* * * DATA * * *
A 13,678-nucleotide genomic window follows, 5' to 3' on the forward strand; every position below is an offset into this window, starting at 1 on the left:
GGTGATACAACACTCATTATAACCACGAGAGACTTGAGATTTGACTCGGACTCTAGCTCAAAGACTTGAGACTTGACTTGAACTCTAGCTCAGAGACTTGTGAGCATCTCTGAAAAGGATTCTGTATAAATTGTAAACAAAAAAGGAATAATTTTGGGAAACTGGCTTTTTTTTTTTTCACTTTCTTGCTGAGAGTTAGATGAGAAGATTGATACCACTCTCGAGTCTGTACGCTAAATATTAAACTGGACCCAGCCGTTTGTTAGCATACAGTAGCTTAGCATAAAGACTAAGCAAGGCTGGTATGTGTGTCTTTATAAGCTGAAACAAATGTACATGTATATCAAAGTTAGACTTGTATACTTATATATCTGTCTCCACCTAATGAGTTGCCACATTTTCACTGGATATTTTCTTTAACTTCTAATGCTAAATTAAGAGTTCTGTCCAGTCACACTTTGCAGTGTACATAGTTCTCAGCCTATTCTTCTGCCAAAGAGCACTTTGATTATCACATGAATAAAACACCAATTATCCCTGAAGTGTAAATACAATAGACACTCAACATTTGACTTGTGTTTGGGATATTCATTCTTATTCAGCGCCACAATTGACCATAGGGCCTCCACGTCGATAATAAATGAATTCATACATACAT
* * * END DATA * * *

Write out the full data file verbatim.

A 13,678-nucleotide genomic window follows, 5' to 3' on the forward strand; every position below is an offset into this window, starting at 1 on the left:
GGTGATACAACACTCATTATAACCACGAGAGACTTGAGATTTGACTCGGACTCTAGCTCAAAGACTTGAGACTTGACTTGAACTCTAGCTCAGAGACTTGTGAGCATCTCTGAAAAGGATTCTGTATAAATTGTAAACAAAAAAGGAATAATTTTGGGAAACTGGCTTTTTTTTTTTTCACTTTCTTGCTGAGAGTTAGATGAGAAGATTGATACCACTCTCGAGTCTGTACGCTAAATATTAAACTGGACCCAGCCGTTTGTTAGCATACAGTAGCTTAGCATAAAGACTAAGCAAGGCTGGTATGTGTGTCTTTATAAGCTGAAACAAATGTACATGTATATCAAAGTTAGACTTGTATACTTATATATCTGTCTCCACCTAATGAGTTGCCACATTTTCACTGGATATTTTCTTTAACTTCTAATGCTAAATTAAGAGTTCTGTCCAGTCACACTTTGCAGTGTACATAGTTCTCAGCCTATTCTTCTGCCAAAGAGCACTTTGATTATCACATGAATAAAACACCAATTATCCCTGAAGTGTAAATACAATAGACACTCAACATTTGACTTGTGTTTGGGATATTCATTCTTATTCAGCGCCACAATTGACCATAGGGCCTCCACGTCGATAATAAATGAATTCATACATACAT